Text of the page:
By Dayan Jayatilleka –
The JVP and FSP seem to be mired in strategic errors which have proved among the most bloodily expensive in the history of the world’s left.
Strategic Blunder 1
Both the JVP and the FSP oppose the presidential system. However, the FSP’s Kumar Gunaratnam criticizes the JVP for allegedly softening its commitment its abolition (though one has not seen any documentary evidence to back the charge). It has now become a stated obstacle to left unity.
‘“On the other hand, the JVP has now started to espouse the virtues of the executive presidency. We have heard its top leaders stating that the executive presidency is not that bad. The JVP has been against the executive presidency since its introduction to this country. The present day JVP may change its stance, yet we have no reason to change our policy of detesting the executive presidency. These differences would not let us join with them,” Gunaratnam said.’ (FSP rules out any truck with JVP – The Island)
He seems to forget Rohana Wijeweera’s presidential candidacy in October 1982.
There are no valid grounds for a leftist or indeed a progressive to stand for the abolition of the executive Presidency.
Lankan liberalism’s argumentation that a presidential system makes for authoritarianism is demonstrably nonsensical. The latest international survey, while listing the decline of democracy, has several countries denoted “full democracies”. Uruguay is one of them. Uruguay has a presidential system. It had a presidential system when President Juan Bordaberry declared a state of siege and instituted a civilian-military junta in 1972. During that time Mujica one of the leaders of the Tupamaros, was imprisoned at the bottom of a disused well.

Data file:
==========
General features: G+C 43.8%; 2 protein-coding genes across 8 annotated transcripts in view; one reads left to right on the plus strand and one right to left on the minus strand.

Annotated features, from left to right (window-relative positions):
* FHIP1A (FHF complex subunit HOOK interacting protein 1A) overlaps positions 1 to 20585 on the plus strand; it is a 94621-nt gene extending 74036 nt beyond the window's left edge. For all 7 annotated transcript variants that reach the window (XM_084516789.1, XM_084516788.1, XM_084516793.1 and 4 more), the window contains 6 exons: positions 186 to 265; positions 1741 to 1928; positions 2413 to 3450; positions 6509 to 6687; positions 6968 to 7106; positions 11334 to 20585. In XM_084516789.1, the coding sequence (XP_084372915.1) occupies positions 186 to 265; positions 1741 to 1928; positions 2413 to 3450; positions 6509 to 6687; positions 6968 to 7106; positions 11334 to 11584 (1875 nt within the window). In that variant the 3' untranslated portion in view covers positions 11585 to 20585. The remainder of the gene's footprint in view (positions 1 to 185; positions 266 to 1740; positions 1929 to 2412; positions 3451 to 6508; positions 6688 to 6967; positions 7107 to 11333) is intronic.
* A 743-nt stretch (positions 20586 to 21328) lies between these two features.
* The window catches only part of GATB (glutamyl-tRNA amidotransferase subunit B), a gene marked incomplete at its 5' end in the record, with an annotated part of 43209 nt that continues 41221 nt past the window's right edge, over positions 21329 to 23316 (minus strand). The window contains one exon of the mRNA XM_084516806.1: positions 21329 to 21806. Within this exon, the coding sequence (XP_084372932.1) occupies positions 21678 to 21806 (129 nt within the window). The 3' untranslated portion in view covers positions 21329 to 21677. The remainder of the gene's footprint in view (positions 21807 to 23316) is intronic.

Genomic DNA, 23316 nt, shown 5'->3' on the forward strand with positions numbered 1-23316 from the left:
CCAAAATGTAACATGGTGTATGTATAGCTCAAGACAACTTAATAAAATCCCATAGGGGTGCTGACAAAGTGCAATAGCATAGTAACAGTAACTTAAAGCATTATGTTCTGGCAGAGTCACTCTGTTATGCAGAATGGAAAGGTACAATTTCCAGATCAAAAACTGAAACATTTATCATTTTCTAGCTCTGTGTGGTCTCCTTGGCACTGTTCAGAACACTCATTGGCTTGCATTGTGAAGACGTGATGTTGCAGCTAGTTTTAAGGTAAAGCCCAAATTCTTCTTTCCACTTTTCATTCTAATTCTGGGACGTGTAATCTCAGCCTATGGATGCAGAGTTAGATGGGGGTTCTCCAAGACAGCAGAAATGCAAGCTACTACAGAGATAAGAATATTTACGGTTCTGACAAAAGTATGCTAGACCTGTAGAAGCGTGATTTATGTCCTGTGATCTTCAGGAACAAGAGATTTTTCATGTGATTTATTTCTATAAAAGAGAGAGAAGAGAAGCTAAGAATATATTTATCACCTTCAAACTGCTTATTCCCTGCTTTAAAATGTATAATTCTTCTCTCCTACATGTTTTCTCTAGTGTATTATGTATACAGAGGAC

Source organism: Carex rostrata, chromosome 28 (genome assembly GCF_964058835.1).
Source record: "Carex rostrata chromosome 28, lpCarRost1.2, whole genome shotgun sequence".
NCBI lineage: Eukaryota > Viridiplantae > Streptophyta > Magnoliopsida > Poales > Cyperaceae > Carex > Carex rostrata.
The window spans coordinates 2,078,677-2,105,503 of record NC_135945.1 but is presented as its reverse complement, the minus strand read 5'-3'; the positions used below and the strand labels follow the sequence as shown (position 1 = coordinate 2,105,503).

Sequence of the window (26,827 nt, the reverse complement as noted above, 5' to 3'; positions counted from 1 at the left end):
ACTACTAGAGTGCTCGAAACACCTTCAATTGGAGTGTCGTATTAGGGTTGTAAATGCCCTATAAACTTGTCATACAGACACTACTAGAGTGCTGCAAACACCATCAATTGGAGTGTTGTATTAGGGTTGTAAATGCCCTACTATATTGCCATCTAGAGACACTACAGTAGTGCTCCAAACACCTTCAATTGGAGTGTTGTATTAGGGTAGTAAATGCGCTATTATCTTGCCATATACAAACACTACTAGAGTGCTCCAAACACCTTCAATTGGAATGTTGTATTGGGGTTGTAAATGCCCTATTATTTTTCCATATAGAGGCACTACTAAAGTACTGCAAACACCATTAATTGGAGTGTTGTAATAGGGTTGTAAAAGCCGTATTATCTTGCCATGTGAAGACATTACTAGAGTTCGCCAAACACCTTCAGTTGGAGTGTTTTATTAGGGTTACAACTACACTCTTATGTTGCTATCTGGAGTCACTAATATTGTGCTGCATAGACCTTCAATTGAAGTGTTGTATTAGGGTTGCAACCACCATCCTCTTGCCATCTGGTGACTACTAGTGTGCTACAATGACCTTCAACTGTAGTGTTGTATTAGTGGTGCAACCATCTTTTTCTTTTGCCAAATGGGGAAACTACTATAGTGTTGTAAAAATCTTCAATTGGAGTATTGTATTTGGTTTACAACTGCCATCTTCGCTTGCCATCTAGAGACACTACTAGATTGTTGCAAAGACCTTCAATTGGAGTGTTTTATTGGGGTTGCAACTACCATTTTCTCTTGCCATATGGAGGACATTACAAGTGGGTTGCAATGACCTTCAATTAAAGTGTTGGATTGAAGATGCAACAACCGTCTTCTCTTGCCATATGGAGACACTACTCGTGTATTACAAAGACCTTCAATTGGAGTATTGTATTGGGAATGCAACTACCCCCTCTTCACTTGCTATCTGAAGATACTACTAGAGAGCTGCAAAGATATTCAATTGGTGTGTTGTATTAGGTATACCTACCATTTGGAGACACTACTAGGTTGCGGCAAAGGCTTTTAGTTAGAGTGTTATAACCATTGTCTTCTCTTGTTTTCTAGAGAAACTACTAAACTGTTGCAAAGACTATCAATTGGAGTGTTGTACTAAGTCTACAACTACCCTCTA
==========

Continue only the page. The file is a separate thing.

Uruguay had a presidential system when decades later, the Tupamaro candidate Tabare Vasquez became President and still later when he was succeeded, by popular election, by Mujica himself who had been vice-president! The Tupamaros never tried to abolish the presidential system because they were rational enough to know that the dictatorship they had suffered so terribly under, and the country’s option of a presidential system as such, had nothing to do with each other.
Every ruling Communist party governs in a Presidential system (China, Vietnam, Cuba etc.).
Virtually ex-guerrilla movement with a Marxist-Leninist ideology has assumed the leadership of their countries, by winning a presidential election. This is widely manifest in Latin America, with the Nepali Maoists as an episodic exception elsewhere.
Every national liberation struggle which has won state power has a presidential system (e.g., South Africa).
Every anti-imperialist or state which counterbalances unipolar hegemony has a presidential system (e.g., Russia).
Every country which had a bourgeois democratic revolution in its history and political culture, has a presidential system (USA, France).
Why do almost all Marxist-Leninist, Communist, revolutionary, leftist, radical and progressive parties and forces, support the presidential system or do not oppose it and call for its abolition? Why do they perform much better and come to the leadership of their countries through elections in presidential systems or remain within or opt for presidential systems?
The reasons are simple. Firstly, the presidential system better reflects the views of the majority of the citizenry, who in most countries, are socioeconomically underprivileged. This gives a better chance for progressives to attain leadership someday.
Secondly, as in Chile under Salvador Allende or the Venezuela of Chavez, it is the legislatures that are more easily manipulated by vested interests of a reactionary nature. Even in the USA today, Joe Biden’s progressive attempts on social spending and voting rights are blocked in Congress (by two rightist Democrats) and by State legislatures controlled by Republicans.
Strategic Blunder 2